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Hello everyone, my name is Mr. Lund.

And this lesson is on multiplying two surds together and simplifying.

When you multiply a surd and an integer together, for example, 3 times the square root of 2, we would write this like so.

So here's a quick fire question, is this true or false? Yep, it's true.

What about this example, true or false? The square root of 9 times by the square root of 2 equals 3 lots of the square root of 2.

It is true.

Yeah, the square root of 9 can be simplified to be 3, so 3 times square root of 2 gives you that result.

When you multiply two surds together, you need to follow this rule, the square root of A times by the square root of B is equal to the square root of A times by B.

Let me show you an example.

The square root 3 times by the square root of 5 is equal to the square root of 3 times by 5.

That gives us query to 15.

So true or false, the square root of 3 times by the square root of 10 is equal to the square root of 30.

It's true.

What about this example.

What's the same and what's different with the last example.

All we've done is placed the square root of 10 and the square root of 3 in different positions, but the answer is the same.

When we square a surd, we find an interesting and important result.

So the square root of A multiplied by the square root of A, the same number notice, is equal to square root of A squared.

That is equal to A.

Squaring and square rooting are inverse operations of one another.

So let me show you an example.

Here, I'm going to multiply the square root of 5 by the square root of 5.

That is the same as saying the square root 5 times by 5, which equals the square root of 25.

Hopefully, you know, that just gives you the integer solution of 5.

So let me show you another example.

Here I have the square root 3, all squared.

That is equal to the square root of 3, multiply by 3, which is equal to the square root of 9, which finds you the integer solution of 3.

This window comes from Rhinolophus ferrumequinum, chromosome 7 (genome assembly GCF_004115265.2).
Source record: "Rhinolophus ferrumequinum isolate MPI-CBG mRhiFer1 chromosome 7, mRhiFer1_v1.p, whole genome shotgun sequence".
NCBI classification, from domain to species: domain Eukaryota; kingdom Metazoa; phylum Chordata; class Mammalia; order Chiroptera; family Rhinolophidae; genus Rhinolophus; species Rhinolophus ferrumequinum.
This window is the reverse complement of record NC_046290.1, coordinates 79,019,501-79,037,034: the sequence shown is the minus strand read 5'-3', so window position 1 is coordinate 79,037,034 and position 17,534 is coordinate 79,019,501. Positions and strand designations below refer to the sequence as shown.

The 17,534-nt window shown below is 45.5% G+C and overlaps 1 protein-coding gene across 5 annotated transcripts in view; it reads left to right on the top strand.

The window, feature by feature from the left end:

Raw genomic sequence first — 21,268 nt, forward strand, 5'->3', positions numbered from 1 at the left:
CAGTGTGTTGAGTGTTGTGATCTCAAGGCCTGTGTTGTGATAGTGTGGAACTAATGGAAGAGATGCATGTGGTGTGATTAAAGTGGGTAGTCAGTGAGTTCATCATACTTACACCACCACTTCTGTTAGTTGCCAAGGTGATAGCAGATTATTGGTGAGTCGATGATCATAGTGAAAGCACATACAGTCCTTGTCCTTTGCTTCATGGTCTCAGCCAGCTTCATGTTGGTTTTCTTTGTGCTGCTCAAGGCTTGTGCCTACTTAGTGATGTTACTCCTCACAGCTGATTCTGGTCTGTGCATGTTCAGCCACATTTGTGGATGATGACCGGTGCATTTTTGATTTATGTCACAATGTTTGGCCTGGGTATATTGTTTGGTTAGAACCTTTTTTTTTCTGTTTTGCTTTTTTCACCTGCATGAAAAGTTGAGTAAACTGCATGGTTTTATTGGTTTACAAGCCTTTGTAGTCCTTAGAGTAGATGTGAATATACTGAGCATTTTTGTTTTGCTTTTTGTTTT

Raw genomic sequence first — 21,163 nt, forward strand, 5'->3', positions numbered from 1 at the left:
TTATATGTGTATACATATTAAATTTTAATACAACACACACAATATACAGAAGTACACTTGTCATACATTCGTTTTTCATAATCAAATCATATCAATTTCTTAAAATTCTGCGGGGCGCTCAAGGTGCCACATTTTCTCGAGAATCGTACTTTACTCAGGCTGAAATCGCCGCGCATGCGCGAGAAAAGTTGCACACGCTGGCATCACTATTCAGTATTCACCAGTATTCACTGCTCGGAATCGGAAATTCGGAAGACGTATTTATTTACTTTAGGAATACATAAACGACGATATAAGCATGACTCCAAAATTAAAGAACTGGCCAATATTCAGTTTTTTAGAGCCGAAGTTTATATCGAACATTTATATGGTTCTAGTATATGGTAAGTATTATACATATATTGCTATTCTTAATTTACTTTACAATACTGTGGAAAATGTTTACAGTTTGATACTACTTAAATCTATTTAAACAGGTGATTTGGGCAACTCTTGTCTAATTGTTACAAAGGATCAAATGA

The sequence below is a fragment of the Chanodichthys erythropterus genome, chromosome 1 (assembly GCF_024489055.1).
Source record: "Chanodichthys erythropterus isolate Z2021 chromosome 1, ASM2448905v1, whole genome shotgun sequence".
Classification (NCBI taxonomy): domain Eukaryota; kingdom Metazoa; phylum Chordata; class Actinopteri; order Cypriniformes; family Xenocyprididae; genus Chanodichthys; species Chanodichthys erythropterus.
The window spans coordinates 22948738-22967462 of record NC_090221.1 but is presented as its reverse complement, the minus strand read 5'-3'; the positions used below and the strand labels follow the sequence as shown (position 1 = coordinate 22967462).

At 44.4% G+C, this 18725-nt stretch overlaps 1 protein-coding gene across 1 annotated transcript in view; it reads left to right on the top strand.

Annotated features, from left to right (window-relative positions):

So square rooting and squaring, cancel each other out.

And that just leaves us with the number that was inside the square root.

So using our knowledge of squaring square roots, what's the missing number? There we go, 2.

5.

So let's move on.

When working with surds you must always simplify where possible.

So if I was to say the square root of 18 times by the square root of 2, well, that finds me the square root of 36, 18 times by 2, so it's 6 square rooted.

Don't forget to simplify that.

It finds you in integer solution of 6.

Here's an example which shows where you might need to simplify.

What about this the square root of 6 times by the square root of 3 is equal to the square root of 18.

Now the square root of 18 is the same as saying the square root of 9 times by the square root of 2.

That can be simplified to 3 lots of square root of 2.

So let's put what we've learned into practise.

Here's some questions for you to try.

Pause the video and return to look at your answers.

Here are the solutions to questions one and two.

There's a real nice variety within these questions.

Think about how they are the same and how they are different.

Let's try question three now.

Pause the video and return to look at your answers.

Here are the solutions to question three.

How did you get on? Factor pairs and knowing your factor pairs will be really useful to help you with these styles of questions.

If any of the factor pairs are square numbers, you know that you will have to simplify.

These examples will need simplifying fully.

Good luck, off you go.

Pause the video, return to look at your answers.

Here are the solutions to question four and five.

Well done for getting this far in.

When we square a surd it's like we undo what is being done to the number.

So the square root of A squared, we'll just find as the result of A.

Let's finish off with a question six A and B, well done for getting this far.

Pause the video, return to look at your answers.

Here are the solutions for question number six.

Don't forget that your units will be in centimetres squared.

The last question only gives you one measurement, but because it is a square, then all we need to do is square the square root of 130, finding us the solution of 130.

Well done for getting this far.